Do we need fat in our diet?

When it comes to healthy eating ethics we prefer to focus more on vegetables and fruits, whole grains, and protein from a variety of sources such as nuts, lower-fat dairy, lean meats, and fish. Look at the big picture rather than fat alone. With the rising popularity of a low-carb, high fats diet like keto, you may be wondering how much is too much and what are the dangers of a high-fat might be. Too much fat in your diet can cause a range of serious problems including metabolic syndrome, cardiovascular disease, and gastrointestinal issues.

Fast foods, refined food, and processed foods which are popular in western are full of unhealthy fats. By limiting highly processed foods and choosing whole, natural foods, especially more plant-based foods, you reduce the amount of saturated fat in your diet.  The risk of eating too much fat is typically associated with the consumption of unhealthy fats. Oh, what are saturated fats meant to be, well there are four types of dietary fats categorized below:


Types of Dietary Fats

What Does It

Do Your Body

 Saturated Fat  Raises total blood cholesterol levels and LDL cholesterol levels.  Animal sources of foods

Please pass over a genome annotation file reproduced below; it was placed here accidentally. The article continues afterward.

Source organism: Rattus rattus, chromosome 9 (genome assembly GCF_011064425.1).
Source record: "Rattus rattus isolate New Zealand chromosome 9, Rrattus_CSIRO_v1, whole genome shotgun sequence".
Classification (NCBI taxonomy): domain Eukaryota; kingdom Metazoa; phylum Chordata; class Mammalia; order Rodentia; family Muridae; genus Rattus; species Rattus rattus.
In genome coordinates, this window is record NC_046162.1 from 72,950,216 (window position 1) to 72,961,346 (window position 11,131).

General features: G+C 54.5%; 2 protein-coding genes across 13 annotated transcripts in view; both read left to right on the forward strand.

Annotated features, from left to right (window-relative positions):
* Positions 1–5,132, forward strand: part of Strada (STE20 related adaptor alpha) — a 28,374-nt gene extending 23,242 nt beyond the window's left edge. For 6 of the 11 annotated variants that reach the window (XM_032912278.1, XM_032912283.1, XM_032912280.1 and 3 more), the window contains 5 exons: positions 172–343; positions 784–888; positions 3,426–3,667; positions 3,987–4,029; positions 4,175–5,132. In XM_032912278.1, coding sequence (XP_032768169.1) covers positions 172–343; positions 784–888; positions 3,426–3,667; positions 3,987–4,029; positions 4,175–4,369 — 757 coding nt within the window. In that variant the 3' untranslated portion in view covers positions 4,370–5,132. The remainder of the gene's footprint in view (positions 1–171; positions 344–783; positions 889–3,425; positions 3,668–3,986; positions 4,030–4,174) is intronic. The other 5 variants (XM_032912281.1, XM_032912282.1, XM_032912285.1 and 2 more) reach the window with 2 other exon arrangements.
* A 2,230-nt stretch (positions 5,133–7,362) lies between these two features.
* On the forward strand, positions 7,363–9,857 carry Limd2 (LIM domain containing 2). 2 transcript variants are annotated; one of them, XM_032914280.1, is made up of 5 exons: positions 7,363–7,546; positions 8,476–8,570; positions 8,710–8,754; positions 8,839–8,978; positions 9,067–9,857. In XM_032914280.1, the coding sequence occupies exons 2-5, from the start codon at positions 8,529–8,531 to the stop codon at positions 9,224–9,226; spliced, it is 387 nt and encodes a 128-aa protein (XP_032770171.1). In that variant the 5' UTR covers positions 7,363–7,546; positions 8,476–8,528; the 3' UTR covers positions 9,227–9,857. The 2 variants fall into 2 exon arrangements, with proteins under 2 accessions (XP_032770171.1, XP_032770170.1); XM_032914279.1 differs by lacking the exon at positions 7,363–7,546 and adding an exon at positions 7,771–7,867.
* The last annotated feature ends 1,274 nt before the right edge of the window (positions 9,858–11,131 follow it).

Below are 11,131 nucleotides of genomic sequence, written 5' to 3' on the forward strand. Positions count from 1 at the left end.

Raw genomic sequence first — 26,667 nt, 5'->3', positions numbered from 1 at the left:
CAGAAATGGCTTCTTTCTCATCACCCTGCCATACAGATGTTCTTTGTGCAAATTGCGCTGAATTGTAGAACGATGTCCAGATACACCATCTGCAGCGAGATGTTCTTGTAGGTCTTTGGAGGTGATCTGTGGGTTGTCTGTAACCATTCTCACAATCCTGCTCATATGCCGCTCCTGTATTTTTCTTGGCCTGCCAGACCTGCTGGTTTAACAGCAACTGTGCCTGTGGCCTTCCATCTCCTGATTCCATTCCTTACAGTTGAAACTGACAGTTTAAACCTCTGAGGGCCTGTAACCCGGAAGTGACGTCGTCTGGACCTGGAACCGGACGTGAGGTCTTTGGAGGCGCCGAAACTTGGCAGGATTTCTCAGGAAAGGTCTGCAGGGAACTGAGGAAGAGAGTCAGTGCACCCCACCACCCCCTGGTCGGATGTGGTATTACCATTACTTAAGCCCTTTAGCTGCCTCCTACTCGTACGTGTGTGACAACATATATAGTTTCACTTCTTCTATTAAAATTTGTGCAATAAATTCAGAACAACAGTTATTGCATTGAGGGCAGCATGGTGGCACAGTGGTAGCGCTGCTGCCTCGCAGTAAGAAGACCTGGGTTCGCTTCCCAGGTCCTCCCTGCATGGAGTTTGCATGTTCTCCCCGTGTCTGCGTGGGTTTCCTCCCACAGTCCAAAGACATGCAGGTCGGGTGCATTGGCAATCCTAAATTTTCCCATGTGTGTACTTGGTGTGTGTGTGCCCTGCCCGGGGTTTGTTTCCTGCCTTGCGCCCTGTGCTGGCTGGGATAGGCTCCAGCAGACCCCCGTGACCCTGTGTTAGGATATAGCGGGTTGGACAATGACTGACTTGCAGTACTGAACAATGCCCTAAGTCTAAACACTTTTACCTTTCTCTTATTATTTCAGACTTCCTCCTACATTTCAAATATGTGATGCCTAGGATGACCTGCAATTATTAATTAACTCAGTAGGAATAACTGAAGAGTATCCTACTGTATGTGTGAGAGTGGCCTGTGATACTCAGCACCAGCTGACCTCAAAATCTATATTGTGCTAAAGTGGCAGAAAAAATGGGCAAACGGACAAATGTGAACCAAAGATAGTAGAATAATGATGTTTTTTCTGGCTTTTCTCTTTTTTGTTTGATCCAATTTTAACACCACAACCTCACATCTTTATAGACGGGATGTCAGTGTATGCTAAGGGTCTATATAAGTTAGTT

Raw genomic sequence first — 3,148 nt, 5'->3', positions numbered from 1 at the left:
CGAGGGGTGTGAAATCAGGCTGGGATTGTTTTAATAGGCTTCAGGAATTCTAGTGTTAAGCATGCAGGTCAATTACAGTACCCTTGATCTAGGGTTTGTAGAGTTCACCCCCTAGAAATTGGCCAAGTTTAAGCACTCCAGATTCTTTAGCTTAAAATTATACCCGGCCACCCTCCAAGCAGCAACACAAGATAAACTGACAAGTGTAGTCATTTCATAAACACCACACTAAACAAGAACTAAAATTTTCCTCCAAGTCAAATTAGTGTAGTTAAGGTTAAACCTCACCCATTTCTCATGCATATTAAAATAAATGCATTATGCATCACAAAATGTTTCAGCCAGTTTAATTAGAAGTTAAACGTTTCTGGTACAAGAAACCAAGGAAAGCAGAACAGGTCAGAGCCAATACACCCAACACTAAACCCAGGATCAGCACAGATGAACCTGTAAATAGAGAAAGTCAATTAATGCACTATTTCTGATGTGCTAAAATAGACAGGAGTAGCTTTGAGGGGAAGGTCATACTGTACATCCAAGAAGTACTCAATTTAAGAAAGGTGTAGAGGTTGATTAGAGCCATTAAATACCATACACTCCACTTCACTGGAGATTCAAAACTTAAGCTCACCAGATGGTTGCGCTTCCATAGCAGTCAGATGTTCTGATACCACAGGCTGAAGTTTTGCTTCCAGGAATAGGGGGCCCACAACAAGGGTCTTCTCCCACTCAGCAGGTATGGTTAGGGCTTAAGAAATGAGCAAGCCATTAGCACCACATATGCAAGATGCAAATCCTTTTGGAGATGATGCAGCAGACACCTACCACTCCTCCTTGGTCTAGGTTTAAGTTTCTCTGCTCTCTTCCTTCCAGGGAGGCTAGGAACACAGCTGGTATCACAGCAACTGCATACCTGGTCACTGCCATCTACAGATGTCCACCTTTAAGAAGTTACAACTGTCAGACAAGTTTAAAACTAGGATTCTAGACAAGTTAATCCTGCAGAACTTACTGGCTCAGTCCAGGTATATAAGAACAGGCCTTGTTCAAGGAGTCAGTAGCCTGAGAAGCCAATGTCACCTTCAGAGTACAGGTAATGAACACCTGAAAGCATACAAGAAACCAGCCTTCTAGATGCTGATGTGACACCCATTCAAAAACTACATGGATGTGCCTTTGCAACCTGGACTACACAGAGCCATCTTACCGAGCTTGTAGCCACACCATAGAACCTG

Monounsaturated Fat  Maintains HDL cholesterol level. Can help to reduce bad cholesterol levels in your blood   Olive oil, avocados, peanuts & groundnuts, tree nuts
 Polyunsaturated Fat (omega 3)      Lowers the level of LDL cholesterol

Sunflower, corn, soybean, and flaxseed oils, walnuts, flax seeds, fish

Trans Fat

 Raises LDL cholesterol and lowers high-density lipoprotein HDL cholesterol

margarine, vegetable shortening, donuts, icing, cakes, fried fast foods, and frozen pizzas

As we know fats can bring out the flavor in foods. Each gram of fat contains twice the kilojoules (energy) of carbohydrate or protein but you should also know that fats cause illness if they don't have the proper way of digestion which is called malabsorption affects growth and development may cause any specific illness. If you are facing a few systemic symptoms, including weakness, fatigue, and failure to thrive are systemic consequences of chronically poor nutrient absorption.

Hence, consuming an unhealthy diet and lack of physical activity are leading risks to health. If you are having meals high in fats every day then you are placing your health risk which might have higher chances of getting cardiac attack; stroke or even non-communicable diseases. To avoid all this, practice maintaining a healthy diet by consuming fruits and vegetables at least 400g or five portions per day which can reduce the risk of illness and help to ensure an adequate daily intake of dietary fiber.


Health Effects

We need adequate fat to support metabolism, cell signaling, the health of various body tissues, immunity, hormone production, and the absorption of many nutrients (such as vitamins A and D).

  • Fats build healthy cell
  • Fat build brains
  • Fat make hormones
  • Fat provides healthier skin

Now, you know which fats you need. Get a mix of fat types from whole, unprocessed, high-quality foods (especially hemp, flax, and chia seeds). Keep it simple. Don’t worry too much about exact percentages and grams.